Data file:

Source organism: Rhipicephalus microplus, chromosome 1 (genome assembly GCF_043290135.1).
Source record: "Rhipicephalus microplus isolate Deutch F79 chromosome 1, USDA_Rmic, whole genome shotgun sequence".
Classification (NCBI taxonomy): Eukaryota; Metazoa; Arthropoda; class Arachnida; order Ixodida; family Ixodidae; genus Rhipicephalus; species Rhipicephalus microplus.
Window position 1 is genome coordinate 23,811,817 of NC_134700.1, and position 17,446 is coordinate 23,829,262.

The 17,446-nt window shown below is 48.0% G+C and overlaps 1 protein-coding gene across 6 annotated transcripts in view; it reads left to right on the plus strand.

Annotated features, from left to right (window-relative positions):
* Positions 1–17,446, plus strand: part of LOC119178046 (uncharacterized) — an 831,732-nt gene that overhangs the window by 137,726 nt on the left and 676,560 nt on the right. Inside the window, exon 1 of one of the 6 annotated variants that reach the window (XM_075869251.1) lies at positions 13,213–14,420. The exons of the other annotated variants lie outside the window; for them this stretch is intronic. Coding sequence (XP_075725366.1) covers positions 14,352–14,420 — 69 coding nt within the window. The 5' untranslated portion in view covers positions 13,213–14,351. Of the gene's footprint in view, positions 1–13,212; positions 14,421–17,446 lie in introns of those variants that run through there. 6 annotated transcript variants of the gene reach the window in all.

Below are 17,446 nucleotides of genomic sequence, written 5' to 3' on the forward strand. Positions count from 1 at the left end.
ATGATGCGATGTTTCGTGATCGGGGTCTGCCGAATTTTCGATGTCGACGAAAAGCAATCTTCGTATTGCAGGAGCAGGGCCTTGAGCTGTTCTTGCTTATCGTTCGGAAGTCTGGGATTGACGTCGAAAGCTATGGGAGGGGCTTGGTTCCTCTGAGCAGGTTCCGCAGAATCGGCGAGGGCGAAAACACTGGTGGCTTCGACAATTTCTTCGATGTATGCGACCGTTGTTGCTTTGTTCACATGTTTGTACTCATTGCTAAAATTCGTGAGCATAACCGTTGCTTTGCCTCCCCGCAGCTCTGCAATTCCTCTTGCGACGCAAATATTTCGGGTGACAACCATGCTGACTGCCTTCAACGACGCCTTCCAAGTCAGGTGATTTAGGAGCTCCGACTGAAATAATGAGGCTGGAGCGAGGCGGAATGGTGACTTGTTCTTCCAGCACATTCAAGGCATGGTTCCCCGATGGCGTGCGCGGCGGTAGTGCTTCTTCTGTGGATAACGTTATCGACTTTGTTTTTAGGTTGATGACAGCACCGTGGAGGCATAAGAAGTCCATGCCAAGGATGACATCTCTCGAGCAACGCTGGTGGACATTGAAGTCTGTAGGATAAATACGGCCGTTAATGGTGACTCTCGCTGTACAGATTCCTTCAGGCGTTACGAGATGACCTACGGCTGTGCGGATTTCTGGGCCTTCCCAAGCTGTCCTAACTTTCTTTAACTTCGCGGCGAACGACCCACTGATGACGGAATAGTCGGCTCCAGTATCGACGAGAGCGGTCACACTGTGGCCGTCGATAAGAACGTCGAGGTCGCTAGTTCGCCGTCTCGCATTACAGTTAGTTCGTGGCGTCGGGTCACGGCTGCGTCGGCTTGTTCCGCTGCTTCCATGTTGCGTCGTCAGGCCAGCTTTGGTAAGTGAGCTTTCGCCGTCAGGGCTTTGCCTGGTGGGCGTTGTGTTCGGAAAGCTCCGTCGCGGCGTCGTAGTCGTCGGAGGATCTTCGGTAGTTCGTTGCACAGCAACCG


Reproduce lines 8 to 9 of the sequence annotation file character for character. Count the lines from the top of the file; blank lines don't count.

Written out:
Below are 17,446 nucleotides of genomic sequence, written 5' to 3' on the forward strand. Positions count from 1 at the left end.
ATGATGCGATGTTTCGTGATCGGGGTCTGCCGAATTTTCGATGTCGACGAAAAGCAATCTTCGTATTGCAGGAGCAGGGCCTTGAGCTGTTCTTGCTTATCGTTCGGAAGTCTGGGATTGACGTCGAAAGCTATGGGAGGGGCTTGGTTCCTCTGAGCAGGTTCCGCAGAATCGGCGAGGGCGAAAACACTGGTGGCTTCGACAATTTCTTCGATGTATGCGACCGTTGTTGCTTTGTTCACATGTTTGTACTCATTGCTAAAATTCGTGAGCATAACCGTTGCTTTGCCTCCCCGCAGCTCTGCAATTCCTCTTGCGACGCAAATATTTCGGGTGACAACCATGCTGACTGCCTTCAACGACGCCTTCCAAGTCAGGTGATTTAGGAGCTCCGACTGAAATAATGAGGCTGGAGCGAGGCGGAATGGTGACTTGTTCTTCCAGCACATTCAAGGCATGGTTCCCCGATGGCGTGCGCGGCGGTAGTGCTTCTTCTGTGGATAACGTTATCGACTTTGTTTTTAGGTTGATGACAGCACCGTGGAGGCATAAGAAGTCCATGCCAAGGATGACATCTCTCGAGCAACGCTGGTGGACATTGAAGTCTGTAGGATAAATACGGCCGTTAATGGTGACTCTCGCTGTACAGATTCCTTCAGGCGTTACGAGATGACCTACGGCTGTGCGGATTTCTGGGCCTTCCCAAGCTGTCCTAACTTTCTTTAACTTCGCGGCGAACGACCCACTGATGACGGAATAGTCGGCTCCAGTATCGACGAGAGCGGTCACACTGTGGCCGTCGATAAGAACGTCGAGGTCGCTAGTTCGCCGTCTCGCATTACAGTTAGTTCGTGGCGTCGGGTCACGGCTGCGTCGGCTTGTTCCGCTGCTTCCATGTTGCGTCGTCAGGCCAGCTTTGGTAAGTGAGCTTTCGCCGTCAGGGCTTTGCCTGGTGGGCGTTGTGTTCGGAAAGCTCCGTCGCGGCGTCGTAGTCGTCGGAGGATCTTCGGTAGTTCGTTGCACAGCAACCG